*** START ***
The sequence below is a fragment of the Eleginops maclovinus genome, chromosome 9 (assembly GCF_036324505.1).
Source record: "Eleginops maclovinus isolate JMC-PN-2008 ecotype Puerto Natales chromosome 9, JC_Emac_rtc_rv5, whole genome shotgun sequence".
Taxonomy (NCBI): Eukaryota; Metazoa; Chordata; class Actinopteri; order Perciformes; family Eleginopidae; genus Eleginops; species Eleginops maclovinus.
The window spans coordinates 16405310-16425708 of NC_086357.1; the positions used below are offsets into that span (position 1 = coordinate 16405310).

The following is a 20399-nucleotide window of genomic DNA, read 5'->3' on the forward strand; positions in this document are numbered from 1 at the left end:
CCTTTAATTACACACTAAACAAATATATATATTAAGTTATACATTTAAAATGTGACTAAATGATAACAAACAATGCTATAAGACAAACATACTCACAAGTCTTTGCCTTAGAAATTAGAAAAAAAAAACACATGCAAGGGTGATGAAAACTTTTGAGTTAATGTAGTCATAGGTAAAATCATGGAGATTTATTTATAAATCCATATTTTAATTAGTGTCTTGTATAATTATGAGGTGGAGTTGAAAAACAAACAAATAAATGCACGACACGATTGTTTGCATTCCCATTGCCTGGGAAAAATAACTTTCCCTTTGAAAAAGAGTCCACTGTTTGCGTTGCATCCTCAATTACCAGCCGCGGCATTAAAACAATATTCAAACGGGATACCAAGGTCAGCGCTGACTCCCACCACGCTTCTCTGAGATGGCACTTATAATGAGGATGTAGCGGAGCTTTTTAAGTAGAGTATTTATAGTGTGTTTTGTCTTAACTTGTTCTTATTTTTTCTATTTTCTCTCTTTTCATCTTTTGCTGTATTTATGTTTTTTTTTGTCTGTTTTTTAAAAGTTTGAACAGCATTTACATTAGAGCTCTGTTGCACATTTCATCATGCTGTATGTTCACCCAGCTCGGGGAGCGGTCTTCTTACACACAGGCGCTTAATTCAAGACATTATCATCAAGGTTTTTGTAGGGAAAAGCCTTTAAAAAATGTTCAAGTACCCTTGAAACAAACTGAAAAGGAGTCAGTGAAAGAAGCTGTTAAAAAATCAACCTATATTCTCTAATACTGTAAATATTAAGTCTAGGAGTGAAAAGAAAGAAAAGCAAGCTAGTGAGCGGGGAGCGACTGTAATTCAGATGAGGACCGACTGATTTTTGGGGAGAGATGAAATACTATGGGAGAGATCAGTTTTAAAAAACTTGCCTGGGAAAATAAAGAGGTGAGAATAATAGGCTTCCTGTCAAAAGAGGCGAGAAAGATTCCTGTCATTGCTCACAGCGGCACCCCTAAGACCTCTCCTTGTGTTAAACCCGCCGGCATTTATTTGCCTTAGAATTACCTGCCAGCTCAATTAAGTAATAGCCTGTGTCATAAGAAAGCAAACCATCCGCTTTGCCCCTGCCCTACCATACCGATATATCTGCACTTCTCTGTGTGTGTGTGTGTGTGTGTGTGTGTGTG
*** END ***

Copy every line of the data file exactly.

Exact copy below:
The sequence below is a fragment of the Eleginops maclovinus genome, chromosome 9 (assembly GCF_036324505.1).
Source record: "Eleginops maclovinus isolate JMC-PN-2008 ecotype Puerto Natales chromosome 9, JC_Emac_rtc_rv5, whole genome shotgun sequence".
Taxonomy (NCBI): Eukaryota; Metazoa; Chordata; class Actinopteri; order Perciformes; family Eleginopidae; genus Eleginops; species Eleginops maclovinus.
The window spans coordinates 16405310-16425708 of NC_086357.1; the positions used below are offsets into that span (position 1 = coordinate 16405310).

The following is a 20399-nucleotide window of genomic DNA, read 5'->3' on the forward strand; positions in this document are numbered from 1 at the left end:
CCTTTAATTACACACTAAACAAATATATATATTAAGTTATACATTTAAAATGTGACTAAATGATAACAAACAATGCTATAAGACAAACATACTCACAAGTCTTTGCCTTAGAAATTAGAAAAAAAAAACACATGCAAGGGTGATGAAAACTTTTGAGTTAATGTAGTCATAGGTAAAATCATGGAGATTTATTTATAAATCCATATTTTAATTAGTGTCTTGTATAATTATGAGGTGGAGTTGAAAAACAAACAAATAAATGCACGACACGATTGTTTGCATTCCCATTGCCTGGGAAAAATAACTTTCCCTTTGAAAAAGAGTCCACTGTTTGCGTTGCATCCTCAATTACCAGCCGCGGCATTAAAACAATATTCAAACGGGATACCAAGGTCAGCGCTGACTCCCACCACGCTTCTCTGAGATGGCACTTATAATGAGGATGTAGCGGAGCTTTTTAAGTAGAGTATTTATAGTGTGTTTTGTCTTAACTTGTTCTTATTTTTTCTATTTTCTCTCTTTTCATCTTTTGCTGTATTTATGTTTTTTTTTGTCTGTTTTTTAAAAGTTTGAACAGCATTTACATTAGAGCTCTGTTGCACATTTCATCATGCTGTATGTTCACCCAGCTCGGGGAGCGGTCTTCTTACACACAGGCGCTTAATTCAAGACATTATCATCAAGGTTTTTGTAGGGAAAAGCCTTTAAAAAATGTTCAAGTACCCTTGAAACAAACTGAAAAGGAGTCAGTGAAAGAAGCTGTTAAAAAATCAACCTATATTCTCTAATACTGTAAATATTAAGTCTAGGAGTGAAAAGAAAGAAAAGCAAGCTAGTGAGCGGGGAGCGACTGTAATTCAGATGAGGACCGACTGATTTTTGGGGAGAGATGAAATACTATGGGAGAGATCAGTTTTAAAAAACTTGCCTGGGAAAATAAAGAGGTGAGAATAATAGGCTTCCTGTCAAAAGAGGCGAGAAAGATTCCTGTCATTGCTCACAGCGGCACCCCTAAGACCTCTCCTTGTGTTAAACCCGCCGGCATTTATTTGCCTTAGAATTACCTGCCAGCTCAATTAAGTAATAGCCTGTGTCATAAGAAAGCAAACCATCCGCTTTGCCCCTGCCCTACCATACCGATATATCTGCACTTCTCTGTGTGTGTGTGTGTGTGTGTGTGTGTGTG